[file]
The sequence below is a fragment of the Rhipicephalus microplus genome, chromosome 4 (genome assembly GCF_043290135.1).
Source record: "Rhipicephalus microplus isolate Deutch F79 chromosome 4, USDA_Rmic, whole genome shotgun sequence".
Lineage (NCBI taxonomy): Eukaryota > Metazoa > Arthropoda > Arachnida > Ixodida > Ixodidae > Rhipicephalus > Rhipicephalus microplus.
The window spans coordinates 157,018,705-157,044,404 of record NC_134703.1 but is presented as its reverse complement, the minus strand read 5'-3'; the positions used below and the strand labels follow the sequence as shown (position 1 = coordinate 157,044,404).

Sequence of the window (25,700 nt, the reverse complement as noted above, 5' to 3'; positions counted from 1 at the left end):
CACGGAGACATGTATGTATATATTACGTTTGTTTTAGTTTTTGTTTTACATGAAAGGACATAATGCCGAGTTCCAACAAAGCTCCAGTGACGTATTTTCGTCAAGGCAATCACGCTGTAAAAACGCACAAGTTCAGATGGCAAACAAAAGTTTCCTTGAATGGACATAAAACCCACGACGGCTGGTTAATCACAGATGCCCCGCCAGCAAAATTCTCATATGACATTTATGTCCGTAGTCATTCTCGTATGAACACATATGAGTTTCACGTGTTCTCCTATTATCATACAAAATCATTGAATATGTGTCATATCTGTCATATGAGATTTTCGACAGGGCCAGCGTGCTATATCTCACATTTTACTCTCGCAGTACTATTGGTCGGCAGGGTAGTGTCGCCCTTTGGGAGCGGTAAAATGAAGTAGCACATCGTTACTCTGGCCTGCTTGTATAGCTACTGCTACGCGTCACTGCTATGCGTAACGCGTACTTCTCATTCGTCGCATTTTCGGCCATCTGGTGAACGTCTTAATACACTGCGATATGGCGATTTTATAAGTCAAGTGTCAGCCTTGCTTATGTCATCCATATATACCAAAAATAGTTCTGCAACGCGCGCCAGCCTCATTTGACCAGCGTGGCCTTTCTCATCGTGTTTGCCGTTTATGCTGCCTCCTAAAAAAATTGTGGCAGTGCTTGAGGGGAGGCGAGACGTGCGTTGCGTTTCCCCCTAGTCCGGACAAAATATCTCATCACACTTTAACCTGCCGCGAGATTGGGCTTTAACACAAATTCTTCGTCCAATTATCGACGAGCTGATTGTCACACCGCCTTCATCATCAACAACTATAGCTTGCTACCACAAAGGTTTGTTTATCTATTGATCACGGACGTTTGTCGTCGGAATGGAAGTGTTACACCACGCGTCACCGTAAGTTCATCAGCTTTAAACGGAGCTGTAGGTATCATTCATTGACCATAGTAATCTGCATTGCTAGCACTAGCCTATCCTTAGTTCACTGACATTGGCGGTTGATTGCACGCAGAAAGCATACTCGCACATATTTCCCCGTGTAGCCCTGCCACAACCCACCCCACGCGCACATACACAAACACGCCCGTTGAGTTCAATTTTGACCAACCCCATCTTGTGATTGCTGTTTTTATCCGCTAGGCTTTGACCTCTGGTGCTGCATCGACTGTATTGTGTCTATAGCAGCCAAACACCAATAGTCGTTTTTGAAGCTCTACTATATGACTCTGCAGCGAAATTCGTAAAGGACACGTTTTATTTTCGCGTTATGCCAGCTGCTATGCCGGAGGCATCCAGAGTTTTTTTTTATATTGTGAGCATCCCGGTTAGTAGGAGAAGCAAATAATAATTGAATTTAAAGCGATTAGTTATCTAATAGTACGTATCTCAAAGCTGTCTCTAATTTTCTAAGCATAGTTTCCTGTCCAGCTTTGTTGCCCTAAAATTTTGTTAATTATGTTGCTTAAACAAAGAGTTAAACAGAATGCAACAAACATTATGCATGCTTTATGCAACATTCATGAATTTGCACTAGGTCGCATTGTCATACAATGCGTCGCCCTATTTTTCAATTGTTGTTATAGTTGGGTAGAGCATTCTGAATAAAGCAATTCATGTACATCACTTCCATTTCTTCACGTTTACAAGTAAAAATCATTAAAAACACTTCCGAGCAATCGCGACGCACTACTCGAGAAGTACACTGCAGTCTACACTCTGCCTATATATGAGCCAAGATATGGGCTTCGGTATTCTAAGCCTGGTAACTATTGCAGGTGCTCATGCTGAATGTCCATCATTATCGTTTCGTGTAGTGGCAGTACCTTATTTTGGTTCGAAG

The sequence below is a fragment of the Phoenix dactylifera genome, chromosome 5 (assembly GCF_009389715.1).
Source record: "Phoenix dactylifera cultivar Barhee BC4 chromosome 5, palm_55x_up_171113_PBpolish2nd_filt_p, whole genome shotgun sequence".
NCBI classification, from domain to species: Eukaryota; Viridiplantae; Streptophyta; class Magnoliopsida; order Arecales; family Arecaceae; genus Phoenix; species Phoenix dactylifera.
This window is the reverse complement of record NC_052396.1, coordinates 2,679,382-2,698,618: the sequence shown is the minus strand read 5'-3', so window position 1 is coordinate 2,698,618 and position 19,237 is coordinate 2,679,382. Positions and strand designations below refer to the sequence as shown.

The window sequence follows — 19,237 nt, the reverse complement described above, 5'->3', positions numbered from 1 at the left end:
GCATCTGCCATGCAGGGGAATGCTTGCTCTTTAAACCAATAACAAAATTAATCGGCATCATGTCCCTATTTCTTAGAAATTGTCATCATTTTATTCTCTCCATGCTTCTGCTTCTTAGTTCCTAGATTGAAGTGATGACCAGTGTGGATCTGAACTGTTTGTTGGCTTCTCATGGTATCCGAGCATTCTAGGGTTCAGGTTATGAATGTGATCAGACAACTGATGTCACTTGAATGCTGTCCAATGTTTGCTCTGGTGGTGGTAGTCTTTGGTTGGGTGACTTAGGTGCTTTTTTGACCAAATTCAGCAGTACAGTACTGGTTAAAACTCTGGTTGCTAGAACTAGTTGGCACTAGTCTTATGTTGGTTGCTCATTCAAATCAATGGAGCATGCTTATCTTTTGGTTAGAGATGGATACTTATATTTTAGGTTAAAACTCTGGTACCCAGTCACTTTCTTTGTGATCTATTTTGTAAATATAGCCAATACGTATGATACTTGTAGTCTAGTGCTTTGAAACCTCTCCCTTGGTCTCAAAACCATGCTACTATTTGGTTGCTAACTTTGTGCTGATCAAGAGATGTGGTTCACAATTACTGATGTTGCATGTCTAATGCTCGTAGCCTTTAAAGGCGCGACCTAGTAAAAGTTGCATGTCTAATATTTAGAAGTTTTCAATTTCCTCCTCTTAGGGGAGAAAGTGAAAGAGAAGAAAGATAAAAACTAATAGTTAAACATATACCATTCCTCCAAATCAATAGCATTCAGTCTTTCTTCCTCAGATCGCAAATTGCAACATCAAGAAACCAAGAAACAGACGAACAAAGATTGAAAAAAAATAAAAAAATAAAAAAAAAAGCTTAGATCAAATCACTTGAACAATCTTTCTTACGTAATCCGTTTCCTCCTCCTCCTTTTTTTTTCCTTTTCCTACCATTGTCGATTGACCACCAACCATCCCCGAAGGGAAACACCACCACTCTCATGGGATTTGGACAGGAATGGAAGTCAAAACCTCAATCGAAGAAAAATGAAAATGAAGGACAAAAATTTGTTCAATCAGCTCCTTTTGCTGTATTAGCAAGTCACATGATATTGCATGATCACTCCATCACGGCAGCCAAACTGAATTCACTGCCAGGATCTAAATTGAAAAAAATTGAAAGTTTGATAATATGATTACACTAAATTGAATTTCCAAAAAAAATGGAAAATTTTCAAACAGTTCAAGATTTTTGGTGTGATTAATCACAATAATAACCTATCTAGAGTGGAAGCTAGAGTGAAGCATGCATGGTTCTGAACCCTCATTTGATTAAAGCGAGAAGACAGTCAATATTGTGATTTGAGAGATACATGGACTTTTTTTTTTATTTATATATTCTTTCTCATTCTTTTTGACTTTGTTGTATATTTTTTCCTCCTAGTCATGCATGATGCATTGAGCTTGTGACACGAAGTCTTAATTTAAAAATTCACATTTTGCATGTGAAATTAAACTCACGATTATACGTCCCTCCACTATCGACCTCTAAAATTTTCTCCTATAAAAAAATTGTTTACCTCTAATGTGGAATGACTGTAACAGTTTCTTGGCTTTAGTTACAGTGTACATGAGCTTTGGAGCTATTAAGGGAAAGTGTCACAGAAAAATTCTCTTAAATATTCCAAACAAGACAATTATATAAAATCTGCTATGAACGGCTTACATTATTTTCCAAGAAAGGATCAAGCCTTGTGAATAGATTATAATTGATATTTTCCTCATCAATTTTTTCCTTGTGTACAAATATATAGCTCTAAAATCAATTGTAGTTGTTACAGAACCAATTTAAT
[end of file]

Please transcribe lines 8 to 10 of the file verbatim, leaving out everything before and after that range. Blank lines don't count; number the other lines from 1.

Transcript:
Source record: "Phoenix dactylifera cultivar Barhee BC4 chromosome 5, palm_55x_up_171113_PBpolish2nd_filt_p, whole genome shotgun sequence".
NCBI classification, from domain to species: Eukaryota; Viridiplantae; Streptophyta; class Magnoliopsida; order Arecales; family Arecaceae; genus Phoenix; species Phoenix dactylifera.
This window is the reverse complement of record NC_052396.1, coordinates 2,679,382-2,698,618: the sequence shown is the minus strand read 5'-3', so window position 1 is coordinate 2,698,618 and position 19,237 is coordinate 2,679,382. Positions and strand designations below refer to the sequence as shown.